The Annals of Statistics

Uniformly most powerful Bayesian tests

Valen E. Johnson

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Uniformly most powerful tests are statistical hypothesis tests that provide the greatest power against a fixed null hypothesis among all tests of a given size. In this article, the notion of uniformly most powerful tests is extended to the Bayesian setting by defining uniformly most powerful Bayesian tests to be tests that maximize the probability that the Bayes factor, in favor of the alternative hypothesis, exceeds a specified threshold. Like their classical counterpart, uniformly most powerful Bayesian tests are most easily defined in one-parameter exponential family models, although extensions outside of this class are possible. The connection between uniformly most powerful tests and uniformly most powerful Bayesian tests can be used to provide an approximate calibration between $p$-values and Bayes factors. Finally, issues regarding the strong dependence of resulting Bayes factors and $p$-values on sample size are discussed.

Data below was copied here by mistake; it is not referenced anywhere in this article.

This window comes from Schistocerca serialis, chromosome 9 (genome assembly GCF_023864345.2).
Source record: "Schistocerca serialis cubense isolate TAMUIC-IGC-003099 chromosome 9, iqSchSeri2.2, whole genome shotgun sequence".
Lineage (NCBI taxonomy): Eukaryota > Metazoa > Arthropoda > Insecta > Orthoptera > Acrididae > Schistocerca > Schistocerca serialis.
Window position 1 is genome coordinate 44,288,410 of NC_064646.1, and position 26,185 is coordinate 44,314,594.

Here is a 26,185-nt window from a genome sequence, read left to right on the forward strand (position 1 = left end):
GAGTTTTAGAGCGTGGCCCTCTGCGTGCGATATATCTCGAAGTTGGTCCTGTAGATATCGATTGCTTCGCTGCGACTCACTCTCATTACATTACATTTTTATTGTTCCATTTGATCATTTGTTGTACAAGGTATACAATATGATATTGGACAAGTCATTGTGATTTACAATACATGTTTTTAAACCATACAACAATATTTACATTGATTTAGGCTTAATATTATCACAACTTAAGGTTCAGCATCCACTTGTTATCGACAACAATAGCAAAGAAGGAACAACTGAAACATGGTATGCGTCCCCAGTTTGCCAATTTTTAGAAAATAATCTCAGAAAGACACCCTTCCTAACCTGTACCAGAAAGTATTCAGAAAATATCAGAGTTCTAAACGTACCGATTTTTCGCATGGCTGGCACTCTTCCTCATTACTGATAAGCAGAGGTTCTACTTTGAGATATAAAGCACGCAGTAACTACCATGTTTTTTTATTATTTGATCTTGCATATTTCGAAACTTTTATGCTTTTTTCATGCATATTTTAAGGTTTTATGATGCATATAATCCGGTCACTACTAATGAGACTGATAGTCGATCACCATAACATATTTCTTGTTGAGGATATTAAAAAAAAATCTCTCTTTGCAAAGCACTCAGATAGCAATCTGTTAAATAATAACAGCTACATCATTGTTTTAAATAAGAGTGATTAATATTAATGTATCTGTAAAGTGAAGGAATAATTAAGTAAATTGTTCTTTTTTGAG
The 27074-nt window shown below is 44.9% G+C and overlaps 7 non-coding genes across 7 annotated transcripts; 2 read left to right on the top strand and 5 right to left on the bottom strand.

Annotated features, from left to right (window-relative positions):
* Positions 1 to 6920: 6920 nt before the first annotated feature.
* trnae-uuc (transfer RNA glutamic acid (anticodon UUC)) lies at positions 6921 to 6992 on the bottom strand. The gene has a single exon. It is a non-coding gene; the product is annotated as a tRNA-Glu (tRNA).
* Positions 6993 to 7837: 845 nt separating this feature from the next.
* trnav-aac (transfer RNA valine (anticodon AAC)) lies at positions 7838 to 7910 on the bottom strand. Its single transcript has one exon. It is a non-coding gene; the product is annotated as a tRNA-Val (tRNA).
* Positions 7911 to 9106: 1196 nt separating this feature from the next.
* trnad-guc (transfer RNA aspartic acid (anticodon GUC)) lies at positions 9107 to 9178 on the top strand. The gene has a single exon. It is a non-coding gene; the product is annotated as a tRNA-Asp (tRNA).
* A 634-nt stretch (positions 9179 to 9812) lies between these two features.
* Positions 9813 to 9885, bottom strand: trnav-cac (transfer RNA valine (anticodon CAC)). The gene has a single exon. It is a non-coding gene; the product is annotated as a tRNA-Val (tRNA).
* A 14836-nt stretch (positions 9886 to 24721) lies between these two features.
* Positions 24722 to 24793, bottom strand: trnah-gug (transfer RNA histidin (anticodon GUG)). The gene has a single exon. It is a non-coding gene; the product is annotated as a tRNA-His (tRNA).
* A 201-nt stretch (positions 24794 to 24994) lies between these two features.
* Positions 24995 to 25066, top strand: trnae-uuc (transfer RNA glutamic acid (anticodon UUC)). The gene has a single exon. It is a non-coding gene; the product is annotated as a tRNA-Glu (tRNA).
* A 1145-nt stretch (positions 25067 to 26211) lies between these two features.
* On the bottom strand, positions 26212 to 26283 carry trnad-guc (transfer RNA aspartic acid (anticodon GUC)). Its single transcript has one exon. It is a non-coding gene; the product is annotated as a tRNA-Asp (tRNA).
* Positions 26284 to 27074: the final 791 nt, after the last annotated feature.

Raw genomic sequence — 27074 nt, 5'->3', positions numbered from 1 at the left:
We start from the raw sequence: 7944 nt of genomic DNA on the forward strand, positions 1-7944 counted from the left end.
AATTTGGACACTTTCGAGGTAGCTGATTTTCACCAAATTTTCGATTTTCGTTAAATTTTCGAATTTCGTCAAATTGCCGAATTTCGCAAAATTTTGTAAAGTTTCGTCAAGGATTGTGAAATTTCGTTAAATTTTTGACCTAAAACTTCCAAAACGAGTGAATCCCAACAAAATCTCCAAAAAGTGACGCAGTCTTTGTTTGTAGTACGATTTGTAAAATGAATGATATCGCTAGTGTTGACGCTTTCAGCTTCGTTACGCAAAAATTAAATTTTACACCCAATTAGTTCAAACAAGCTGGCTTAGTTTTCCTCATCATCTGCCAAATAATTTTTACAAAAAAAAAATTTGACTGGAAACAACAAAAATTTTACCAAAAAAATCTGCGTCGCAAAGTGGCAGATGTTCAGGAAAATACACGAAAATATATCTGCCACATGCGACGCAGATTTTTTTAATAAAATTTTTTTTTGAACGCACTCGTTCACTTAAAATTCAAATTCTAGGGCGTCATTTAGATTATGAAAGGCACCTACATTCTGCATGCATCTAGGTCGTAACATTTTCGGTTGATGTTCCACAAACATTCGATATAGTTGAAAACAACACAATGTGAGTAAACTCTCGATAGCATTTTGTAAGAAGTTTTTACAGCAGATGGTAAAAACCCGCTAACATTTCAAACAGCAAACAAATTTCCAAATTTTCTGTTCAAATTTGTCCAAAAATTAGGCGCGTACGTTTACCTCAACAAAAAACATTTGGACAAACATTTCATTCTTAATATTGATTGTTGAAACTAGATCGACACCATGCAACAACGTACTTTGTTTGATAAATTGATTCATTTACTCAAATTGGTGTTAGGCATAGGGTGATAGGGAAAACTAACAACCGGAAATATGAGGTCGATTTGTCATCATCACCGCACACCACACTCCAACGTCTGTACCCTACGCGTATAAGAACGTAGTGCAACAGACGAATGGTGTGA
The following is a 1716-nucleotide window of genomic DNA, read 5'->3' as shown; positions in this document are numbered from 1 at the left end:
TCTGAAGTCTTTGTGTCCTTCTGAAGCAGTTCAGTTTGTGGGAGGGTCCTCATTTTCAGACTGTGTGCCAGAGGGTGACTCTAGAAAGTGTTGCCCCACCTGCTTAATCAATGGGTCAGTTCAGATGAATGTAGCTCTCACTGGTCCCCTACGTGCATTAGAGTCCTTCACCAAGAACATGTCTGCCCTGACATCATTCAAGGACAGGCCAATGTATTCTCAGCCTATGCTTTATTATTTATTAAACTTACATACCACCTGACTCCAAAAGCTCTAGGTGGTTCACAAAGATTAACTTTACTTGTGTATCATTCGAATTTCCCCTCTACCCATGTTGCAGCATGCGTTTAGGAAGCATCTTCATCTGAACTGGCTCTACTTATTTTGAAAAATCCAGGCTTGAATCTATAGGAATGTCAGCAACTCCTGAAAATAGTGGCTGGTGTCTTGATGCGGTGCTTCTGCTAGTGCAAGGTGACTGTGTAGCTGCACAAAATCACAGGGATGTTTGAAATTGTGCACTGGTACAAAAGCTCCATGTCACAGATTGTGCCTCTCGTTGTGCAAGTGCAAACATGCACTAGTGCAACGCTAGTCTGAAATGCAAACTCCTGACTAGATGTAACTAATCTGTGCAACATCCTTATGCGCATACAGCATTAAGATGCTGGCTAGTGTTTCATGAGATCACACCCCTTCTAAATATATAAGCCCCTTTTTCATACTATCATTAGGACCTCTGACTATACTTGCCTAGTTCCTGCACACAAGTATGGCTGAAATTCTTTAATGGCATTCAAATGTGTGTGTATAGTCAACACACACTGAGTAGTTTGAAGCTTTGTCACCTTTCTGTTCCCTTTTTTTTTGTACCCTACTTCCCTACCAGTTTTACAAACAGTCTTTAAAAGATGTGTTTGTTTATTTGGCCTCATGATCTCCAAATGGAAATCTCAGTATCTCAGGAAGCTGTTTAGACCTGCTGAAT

Article information

Ann. Statist., Volume 41, Number 4 (2013), 1716-1741.

First available in Project Euclid: 5 September 2013

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Mathematical Reviews number (MathSciNet)

Zentralblatt MATH identifier

Primary: 62A01: Foundations and philosophical topics 62F03: Hypothesis testing 62F05: Asymptotic properties of tests 62F15: Bayesian inference

Bayes factor Jeffreys–Lindley paradox objective Bayes one-parameter exponential family model Neyman–Pearson lemma nonlocal prior density uniformly most powerful test Higgs boson


Johnson, Valen E. Uniformly most powerful Bayesian tests. Ann. Statist. 41 (2013), no. 4, 1716--1741. doi:10.1214/13-AOS1123.

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